Smith testified that Cuhuatemoc Peraita stayed at his bunk for two or three minutes and then returned to the box on which he had previously been sitting.   After about three to five minutes, the appellant stood up and started out like he was going to leave again.   However, he spun around, grabbed Lewis around the neck, and “snatched his neck back.”  (R. 1044.)   Castillo then started stabbing Lewis in the neck and in several other places.   In the process, he also stabbed the appellant in the arm.   Eventually, Lewis put a towel to his neck and staggered out of the dorm.   As he was doing so, Castillo gave the knife to the appellant.   The appellant then “hit [Lewis] in the side” and said, “ ‘Die, nigger.’ ”  (R. 1045-46.)

Smith testified that Cuhuatemoc Peraita and Castillo had paid Lewis two cartons of cigarettes to leave them alone and that he had asked Lewis several times to leave them alone.   He also testified that Lewis could not stand the idea of the appellant being with Castillo.   Finally, he stated that the appellant had been sleeping in the bed above Lewis’ bed, but that he had changed to a different bed.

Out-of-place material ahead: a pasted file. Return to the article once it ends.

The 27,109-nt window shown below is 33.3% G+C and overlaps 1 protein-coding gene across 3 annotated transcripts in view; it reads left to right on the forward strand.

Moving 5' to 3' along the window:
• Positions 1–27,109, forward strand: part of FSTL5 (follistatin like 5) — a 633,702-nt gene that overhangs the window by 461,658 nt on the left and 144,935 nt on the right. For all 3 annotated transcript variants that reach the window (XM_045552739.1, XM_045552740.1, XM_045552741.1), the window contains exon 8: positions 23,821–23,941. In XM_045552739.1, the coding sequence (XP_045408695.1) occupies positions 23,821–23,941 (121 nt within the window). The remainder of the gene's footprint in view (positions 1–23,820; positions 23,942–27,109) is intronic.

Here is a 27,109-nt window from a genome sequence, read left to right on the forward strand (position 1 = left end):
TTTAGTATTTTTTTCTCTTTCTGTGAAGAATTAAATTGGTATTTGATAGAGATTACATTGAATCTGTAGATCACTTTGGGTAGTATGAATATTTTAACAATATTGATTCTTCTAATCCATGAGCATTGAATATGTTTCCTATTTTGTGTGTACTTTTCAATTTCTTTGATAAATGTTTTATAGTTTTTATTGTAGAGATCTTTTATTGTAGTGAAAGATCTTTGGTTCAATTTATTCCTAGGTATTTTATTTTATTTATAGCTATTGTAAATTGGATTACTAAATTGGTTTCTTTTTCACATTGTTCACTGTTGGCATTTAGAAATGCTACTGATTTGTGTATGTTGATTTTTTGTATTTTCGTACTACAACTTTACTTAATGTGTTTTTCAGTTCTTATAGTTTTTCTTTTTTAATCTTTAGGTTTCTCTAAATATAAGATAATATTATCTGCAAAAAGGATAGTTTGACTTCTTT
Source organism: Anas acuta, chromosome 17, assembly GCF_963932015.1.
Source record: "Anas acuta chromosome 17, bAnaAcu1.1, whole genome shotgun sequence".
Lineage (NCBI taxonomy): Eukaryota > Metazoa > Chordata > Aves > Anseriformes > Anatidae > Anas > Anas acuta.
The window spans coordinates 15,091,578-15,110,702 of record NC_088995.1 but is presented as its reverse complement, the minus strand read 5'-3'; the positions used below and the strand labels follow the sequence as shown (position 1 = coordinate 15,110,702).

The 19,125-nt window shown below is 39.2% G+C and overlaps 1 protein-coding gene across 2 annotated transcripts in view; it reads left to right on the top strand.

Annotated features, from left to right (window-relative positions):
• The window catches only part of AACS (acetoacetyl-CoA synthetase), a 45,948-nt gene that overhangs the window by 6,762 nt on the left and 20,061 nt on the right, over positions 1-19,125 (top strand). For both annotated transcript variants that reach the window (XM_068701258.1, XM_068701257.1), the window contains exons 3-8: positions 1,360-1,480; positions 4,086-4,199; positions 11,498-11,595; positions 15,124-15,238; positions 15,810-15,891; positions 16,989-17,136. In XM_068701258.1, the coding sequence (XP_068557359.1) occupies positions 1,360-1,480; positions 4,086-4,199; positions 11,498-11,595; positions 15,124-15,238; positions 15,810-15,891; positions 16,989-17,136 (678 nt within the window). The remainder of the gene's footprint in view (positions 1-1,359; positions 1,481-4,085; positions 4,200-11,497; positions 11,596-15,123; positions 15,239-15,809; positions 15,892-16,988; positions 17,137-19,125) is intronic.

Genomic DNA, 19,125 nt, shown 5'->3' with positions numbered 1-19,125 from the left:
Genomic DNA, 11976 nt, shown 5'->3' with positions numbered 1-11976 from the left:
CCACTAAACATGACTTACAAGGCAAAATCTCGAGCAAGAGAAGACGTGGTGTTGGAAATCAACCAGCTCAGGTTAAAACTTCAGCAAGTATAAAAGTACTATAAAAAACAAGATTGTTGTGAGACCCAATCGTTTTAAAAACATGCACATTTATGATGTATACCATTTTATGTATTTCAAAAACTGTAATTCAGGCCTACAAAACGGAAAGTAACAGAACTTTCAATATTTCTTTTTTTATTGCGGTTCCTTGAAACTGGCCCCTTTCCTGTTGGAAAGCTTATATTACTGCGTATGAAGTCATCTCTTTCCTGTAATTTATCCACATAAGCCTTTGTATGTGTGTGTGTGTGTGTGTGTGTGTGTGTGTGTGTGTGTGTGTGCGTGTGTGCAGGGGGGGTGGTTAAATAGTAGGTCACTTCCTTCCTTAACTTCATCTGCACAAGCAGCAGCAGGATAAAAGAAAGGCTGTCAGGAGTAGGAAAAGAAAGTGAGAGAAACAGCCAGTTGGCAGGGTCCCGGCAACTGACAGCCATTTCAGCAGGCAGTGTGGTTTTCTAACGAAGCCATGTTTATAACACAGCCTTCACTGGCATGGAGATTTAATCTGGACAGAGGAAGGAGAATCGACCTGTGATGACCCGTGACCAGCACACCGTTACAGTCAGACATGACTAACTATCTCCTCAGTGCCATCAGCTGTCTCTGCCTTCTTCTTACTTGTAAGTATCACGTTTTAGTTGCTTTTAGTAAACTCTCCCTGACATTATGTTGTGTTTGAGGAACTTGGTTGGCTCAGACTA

Alvin Hamner was also incarcerated at Holman Prison on the night of the incident and knew the appellant, Castillo, and Lewis.   During the night, he heard some movement and turned to look at what was happening.   At that time, he saw Cuhuatemoc Peraita “holding Quincy Lewis around the neck and Castillo standing over him.”  (R. 1029.)   He first thought Castillo was punching Lewis in the neck, chest, and stomach.   However, after more lights were turned on, he saw blood and realized that Castillo had been stabbing Lewis.   He testified that Castillo had the knife, but handed it to the appellant when the lights came on and officers entered the dorm.   He further testified that, as Lewis was falling to the floor, he saw the appellant stab Lewis in the side.   Lewis subsequently walked out of the dorm and into the hallway, where he again fell to the floor.   As the appellant walked by Lewis, Hamner heard him say, “ ‘M_ f_, die.’ ”  (R. 1031.)

Alphonso Burroughs was also employed as a correctional officer at Holman Prison and worked from 10 p.m. on December 10, 1999, until 6 a.m. on December 11, 1999.   When he walked into Dorm 4, he saw Lewis, who was covered with blood, walking from the area around Castillo’s bed.   Cuhuatemoc Peraita, Lewis, and the appellant had a knife in his hand.